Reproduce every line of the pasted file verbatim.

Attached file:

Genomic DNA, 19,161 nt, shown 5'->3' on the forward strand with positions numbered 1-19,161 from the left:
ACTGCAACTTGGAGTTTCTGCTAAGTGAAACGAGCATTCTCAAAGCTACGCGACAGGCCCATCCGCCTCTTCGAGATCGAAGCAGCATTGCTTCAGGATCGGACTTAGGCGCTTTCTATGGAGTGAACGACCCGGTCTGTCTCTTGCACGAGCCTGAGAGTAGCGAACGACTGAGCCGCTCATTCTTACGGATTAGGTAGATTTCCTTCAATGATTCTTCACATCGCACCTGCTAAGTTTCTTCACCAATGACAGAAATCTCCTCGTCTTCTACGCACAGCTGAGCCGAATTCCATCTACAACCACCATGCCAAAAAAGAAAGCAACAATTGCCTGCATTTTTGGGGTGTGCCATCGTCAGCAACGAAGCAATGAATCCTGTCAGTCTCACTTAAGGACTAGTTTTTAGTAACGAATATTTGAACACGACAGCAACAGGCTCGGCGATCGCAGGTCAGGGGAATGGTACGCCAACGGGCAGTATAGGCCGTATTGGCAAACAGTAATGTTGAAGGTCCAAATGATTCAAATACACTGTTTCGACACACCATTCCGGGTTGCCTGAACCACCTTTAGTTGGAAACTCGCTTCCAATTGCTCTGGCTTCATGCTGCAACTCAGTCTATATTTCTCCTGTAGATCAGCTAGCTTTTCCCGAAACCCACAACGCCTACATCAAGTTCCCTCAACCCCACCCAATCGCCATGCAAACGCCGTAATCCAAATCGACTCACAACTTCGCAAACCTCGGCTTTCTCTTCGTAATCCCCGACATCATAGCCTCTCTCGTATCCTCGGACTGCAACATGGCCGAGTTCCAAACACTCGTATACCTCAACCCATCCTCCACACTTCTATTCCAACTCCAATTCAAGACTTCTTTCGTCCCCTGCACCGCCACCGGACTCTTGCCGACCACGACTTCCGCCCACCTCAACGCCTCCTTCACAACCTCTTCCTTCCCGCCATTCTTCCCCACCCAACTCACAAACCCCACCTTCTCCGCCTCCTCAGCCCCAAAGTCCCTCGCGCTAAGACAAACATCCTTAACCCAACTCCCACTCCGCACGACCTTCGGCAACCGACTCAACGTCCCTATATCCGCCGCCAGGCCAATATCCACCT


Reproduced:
Genomic DNA, 19,161 nt, shown 5'->3' on the forward strand with positions numbered 1-19,161 from the left:
ACTGCAACTTGGAGTTTCTGCTAAGTGAAACGAGCATTCTCAAAGCTACGCGACAGGCCCATCCGCCTCTTCGAGATCGAAGCAGCATTGCTTCAGGATCGGACTTAGGCGCTTTCTATGGAGTGAACGACCCGGTCTGTCTCTTGCACGAGCCTGAGAGTAGCGAACGACTGAGCCGCTCATTCTTACGGATTAGGTAGATTTCCTTCAATGATTCTTCACATCGCACCTGCTAAGTTTCTTCACCAATGACAGAAATCTCCTCGTCTTCTACGCACAGCTGAGCCGAATTCCATCTACAACCACCATGCCAAAAAAGAAAGCAACAATTGCCTGCATTTTTGGGGTGTGCCATCGTCAGCAACGAAGCAATGAATCCTGTCAGTCTCACTTAAGGACTAGTTTTTAGTAACGAATATTTGAACACGACAGCAACAGGCTCGGCGATCGCAGGTCAGGGGAATGGTACGCCAACGGGCAGTATAGGCCGTATTGGCAAACAGTAATGTTGAAGGTCCAAATGATTCAAATACACTGTTTCGACACACCATTCCGGGTTGCCTGAACCACCTTTAGTTGGAAACTCGCTTCCAATTGCTCTGGCTTCATGCTGCAACTCAGTCTATATTTCTCCTGTAGATCAGCTAGCTTTTCCCGAAACCCACAACGCCTACATCAAGTTCCCTCAACCCCACCCAATCGCCATGCAAACGCCGTAATCCAAATCGACTCACAACTTCGCAAACCTCGGCTTTCTCTTCGTAATCCCCGACATCATAGCCTCTCTCGTATCCTCGGACTGCAACATGGCCGAGTTCCAAACACTCGTATACCTCAACCCATCCTCCACACTTCTATTCCAACTCCAATTCAAGACTTCTTTCGTCCCCTGCACCGCCACCGGACTCTTGCCGACCACGACTTCCGCCCACCTCAACGCCTCCTTCACAACCTCTTCCTTCCCGCCATTCTTCCCCACCCAACTCACAAACCCCACCTTCTCCGCCTCCTCAGCCCCAAAGTCCCTCGCGCTAAGACAAACATCCTTAACCCAACTCCCACTCCGCACGACCTTCGGCAACCGACTCAACGTCCCTATATCCGCCGCCAGGCCAATATCCACCT